Differences between Xbox FATX and MS-DOS FAT
by Michael Steil (original version: 30 November 2003)
There is already a document describing the FATX filesystem structure ("Xbox Disk Layout" by Andrew de Quincey and Lucien Murray-Pitts). The document you are reading right now points out the differences between FATX and the FAT16/FAT32 file systems of MS-DOS/Windows, and requires the reader to know about FAT. The differences are especially important for instance when modifying the Linux FAT driver to support FATX.
|Table of contents|
FATX is basically a FAT derivative that dropped some legacy fields as well as redundant information that could lead to inconsistencies and thus create possible security problems.
The FAT filesystem consists of the boot block (or superblock in Unix jargon), the File Allocation Table(s), the directory entries and the actual file data. The File Allocation Table format and the file data layout on disk are actually identical on FAT and FATX. This shows that both are very similar.
The DOS boot block is partially defined by the IBM-PC hard disk layout (boot program, OEM string, ...). FATX has a very different boot block. The actual data is 18 bytes long, but the complete boot block always occupies 4 KB.
|0||4||"FATX" string (ASCII)|
|4||4||Volume ID (int)|
|8||4||Cluster size in (512 byte) sectors|
|12||2||Number of FAT copies|
|14||4||Unknown (always 0?)|
On the Xbox, the cluster size is always set to 32 sectors (that's 16 KB) and the number of FATs is always 1.
As you can see, the FATX boot block lacks some fields of the FAT one:
|Bytes per sector||all||Always 512 on FATX|
|Reserved clusters||all||no reserved clusters on FATX|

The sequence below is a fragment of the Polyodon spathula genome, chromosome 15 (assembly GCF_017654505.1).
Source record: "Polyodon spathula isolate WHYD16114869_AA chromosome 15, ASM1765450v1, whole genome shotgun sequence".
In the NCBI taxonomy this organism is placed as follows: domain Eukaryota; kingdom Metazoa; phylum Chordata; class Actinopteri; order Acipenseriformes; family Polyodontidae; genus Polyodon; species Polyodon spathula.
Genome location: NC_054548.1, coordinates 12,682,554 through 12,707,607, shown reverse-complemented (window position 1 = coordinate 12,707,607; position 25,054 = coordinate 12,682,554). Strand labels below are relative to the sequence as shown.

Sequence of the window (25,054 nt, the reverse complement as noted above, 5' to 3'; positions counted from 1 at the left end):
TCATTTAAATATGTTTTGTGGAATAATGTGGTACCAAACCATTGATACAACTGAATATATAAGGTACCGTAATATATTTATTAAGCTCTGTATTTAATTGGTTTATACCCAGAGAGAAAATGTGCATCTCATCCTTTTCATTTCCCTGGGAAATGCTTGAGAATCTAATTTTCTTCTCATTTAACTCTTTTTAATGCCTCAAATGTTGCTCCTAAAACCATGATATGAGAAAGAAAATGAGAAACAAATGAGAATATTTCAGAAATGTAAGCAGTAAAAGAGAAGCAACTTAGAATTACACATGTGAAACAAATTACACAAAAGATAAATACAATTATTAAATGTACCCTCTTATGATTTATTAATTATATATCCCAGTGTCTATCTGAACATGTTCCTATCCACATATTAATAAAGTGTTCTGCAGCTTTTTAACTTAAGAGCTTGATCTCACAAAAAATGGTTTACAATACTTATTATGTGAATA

|Number of root directory entries||all||Always 256 (one cluster) on FATX|
|Number of sectors||all||Redundant, definied by partitioning|
|Number of sectors the FAT occupies||all||Redundant, can be calculated with volume size|
|Sectors per track||all||Legacy|
|Flags ("Fat Mirroring", "Active FAT")||FAT32 only||Not supported on FATX|
|Filesystem version||FAT32 only||There will never be more than one version of FATX.|
|First cluster in root directory||FAT32 only||Not needed on FATX|
|Filesystem info sector||FAT32 only||Not supported on FATX|
|Backup boot sector||FAT32 only||Not supported on FATX|
The File Allocation Table
The (single) File Allocation Table always starts at position 4 KB of the filesystem. Its format is identical to the FAT16/32 formats. Partitions with less than 65525 clusters (smaller than about 1GB) will be FATX16, else FATX32. Just as FAT16/FAT32, FATX16 has 16 bit FAT entries and FATX32 has 32 bit FAT entries.
On the Xbox, partitions 0, 1, 2 and 3 (Scratch A, B, C and System) are FATX16, partition 4 (Data) is FATX32.
The size of the FAT can be calculated like this (cluster map size entry being 16 or 32):
FAT size in bytes = ((partition size in bytes / cluster size) * cluster map entry size) rounded up to the nearest 4096 byte boundary.
The Directory Entries
FAT directory entries are quite complicated because of their ancient original design and the downwards-compatible extension to long file names. FATX has directory entries similar to the orginal FAT ones, but with long filenames (up to 42 characters).
A directory entry is 64 bytes long, thus a cluster can contain up to 256 directory entries. Subdirectories can contain more than 256 entries, since they may consist of more than one cluster, as on FAT.
A directory entry looks like this:
|0||1||Size of filename (max. 42)|
|1||1||Attribute as on FAT|
|2||42||Filename in ASCII, padded with 0xff (not zero-terminated)|
|48||4||File size in bytes|
|60||2||Last access time|
|62||2||Last access date|
The order of the three time stamps has not yet been verified, the order in the table corresponds to the order in VFAT directory entries. The format of the timestamps looks a lot like the DOS one, but this has not been fully confirmed yet.
Note that FATX doesn't support Unicode filenames. The file names are case insensitive but case preserving, as on FAT.
Deleted files are marked with a value of 0xe5 in the filename size field. (FAT marks deleted files with a first filename character of 0xe5.) A directory entry with a filename size of 0xff marks the end of the directory.
- What about ANSI filenames? Can the Xbox kernel correctly convert the case?
- What is the meaning of the unknown fields in the superblock? Is there a flag for "unmounted cleanly"?